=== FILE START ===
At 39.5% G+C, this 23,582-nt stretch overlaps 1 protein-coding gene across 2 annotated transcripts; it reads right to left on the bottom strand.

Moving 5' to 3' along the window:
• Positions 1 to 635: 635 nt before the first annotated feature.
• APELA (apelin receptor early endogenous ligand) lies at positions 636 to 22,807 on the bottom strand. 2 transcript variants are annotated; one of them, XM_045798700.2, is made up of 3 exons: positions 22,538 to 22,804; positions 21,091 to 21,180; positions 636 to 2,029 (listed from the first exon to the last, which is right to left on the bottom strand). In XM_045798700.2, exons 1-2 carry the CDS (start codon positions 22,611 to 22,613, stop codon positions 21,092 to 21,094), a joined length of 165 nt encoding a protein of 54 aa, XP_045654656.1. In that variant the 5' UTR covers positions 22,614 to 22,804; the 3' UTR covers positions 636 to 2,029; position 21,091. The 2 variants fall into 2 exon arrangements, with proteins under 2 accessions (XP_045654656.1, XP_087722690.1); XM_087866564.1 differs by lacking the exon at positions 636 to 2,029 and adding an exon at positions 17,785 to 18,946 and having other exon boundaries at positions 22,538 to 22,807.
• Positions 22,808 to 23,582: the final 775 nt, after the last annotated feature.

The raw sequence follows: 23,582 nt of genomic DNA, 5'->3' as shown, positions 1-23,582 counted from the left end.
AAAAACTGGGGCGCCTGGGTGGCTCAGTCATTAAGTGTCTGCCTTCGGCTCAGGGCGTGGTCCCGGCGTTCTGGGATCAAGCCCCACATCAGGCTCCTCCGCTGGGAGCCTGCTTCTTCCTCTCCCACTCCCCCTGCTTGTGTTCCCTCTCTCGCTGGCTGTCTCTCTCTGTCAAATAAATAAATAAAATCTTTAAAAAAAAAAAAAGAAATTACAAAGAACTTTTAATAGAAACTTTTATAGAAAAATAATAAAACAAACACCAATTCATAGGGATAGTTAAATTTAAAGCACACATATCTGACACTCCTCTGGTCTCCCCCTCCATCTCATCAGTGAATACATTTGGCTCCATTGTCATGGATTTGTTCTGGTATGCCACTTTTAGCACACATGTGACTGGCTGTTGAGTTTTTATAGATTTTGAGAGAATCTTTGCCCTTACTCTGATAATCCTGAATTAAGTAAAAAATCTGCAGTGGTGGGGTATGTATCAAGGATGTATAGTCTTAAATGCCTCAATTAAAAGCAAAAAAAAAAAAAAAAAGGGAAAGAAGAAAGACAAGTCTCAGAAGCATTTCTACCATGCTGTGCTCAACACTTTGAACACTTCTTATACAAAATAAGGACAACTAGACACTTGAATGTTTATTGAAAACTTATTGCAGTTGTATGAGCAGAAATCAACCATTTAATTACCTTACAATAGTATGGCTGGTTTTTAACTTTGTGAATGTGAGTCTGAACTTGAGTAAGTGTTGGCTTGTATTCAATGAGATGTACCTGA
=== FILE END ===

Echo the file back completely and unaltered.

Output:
At 39.5% G+C, this 23,582-nt stretch overlaps 1 protein-coding gene across 2 annotated transcripts; it reads right to left on the bottom strand.

Moving 5' to 3' along the window:
• Positions 1 to 635: 635 nt before the first annotated feature.
• APELA (apelin receptor early endogenous ligand) lies at positions 636 to 22,807 on the bottom strand. 2 transcript variants are annotated; one of them, XM_045798700.2, is made up of 3 exons: positions 22,538 to 22,804; positions 21,091 to 21,180; positions 636 to 2,029 (listed from the first exon to the last, which is right to left on the bottom strand). In XM_045798700.2, exons 1-2 carry the CDS (start codon positions 22,611 to 22,613, stop codon positions 21,092 to 21,094), a joined length of 165 nt encoding a protein of 54 aa, XP_045654656.1. In that variant the 5' UTR covers positions 22,614 to 22,804; the 3' UTR covers positions 636 to 2,029; position 21,091. The 2 variants fall into 2 exon arrangements, with proteins under 2 accessions (XP_045654656.1, XP_087722690.1); XM_087866564.1 differs by lacking the exon at positions 636 to 2,029 and adding an exon at positions 17,785 to 18,946 and having other exon boundaries at positions 22,538 to 22,807.
• Positions 22,808 to 23,582: the final 775 nt, after the last annotated feature.

The raw sequence follows: 23,582 nt of genomic DNA, 5'->3' as shown, positions 1-23,582 counted from the left end.
AAAAACTGGGGCGCCTGGGTGGCTCAGTCATTAAGTGTCTGCCTTCGGCTCAGGGCGTGGTCCCGGCGTTCTGGGATCAAGCCCCACATCAGGCTCCTCCGCTGGGAGCCTGCTTCTTCCTCTCCCACTCCCCCTGCTTGTGTTCCCTCTCTCGCTGGCTGTCTCTCTCTGTCAAATAAATAAATAAAATCTTTAAAAAAAAAAAAAGAAATTACAAAGAACTTTTAATAGAAACTTTTATAGAAAAATAATAAAACAAACACCAATTCATAGGGATAGTTAAATTTAAAGCACACATATCTGACACTCCTCTGGTCTCCCCCTCCATCTCATCAGTGAATACATTTGGCTCCATTGTCATGGATTTGTTCTGGTATGCCACTTTTAGCACACATGTGACTGGCTGTTGAGTTTTTATAGATTTTGAGAGAATCTTTGCCCTTACTCTGATAATCCTGAATTAAGTAAAAAATCTGCAGTGGTGGGGTATGTATCAAGGATGTATAGTCTTAAATGCCTCAATTAAAAGCAAAAAAAAAAAAAAAAAGGGAAAGAAGAAAGACAAGTCTCAGAAGCATTTCTACCATGCTGTGCTCAACACTTTGAACACTTCTTATACAAAATAAGGACAACTAGACACTTGAATGTTTATTGAAAACTTATTGCAGTTGTATGAGCAGAAATCAACCATTTAATTACCTTACAATAGTATGGCTGGTTTTTAACTTTGTGAATGTGAGTCTGAACTTGAGTAAGTGTTGGCTTGTATTCAATGAGATGTACCTGA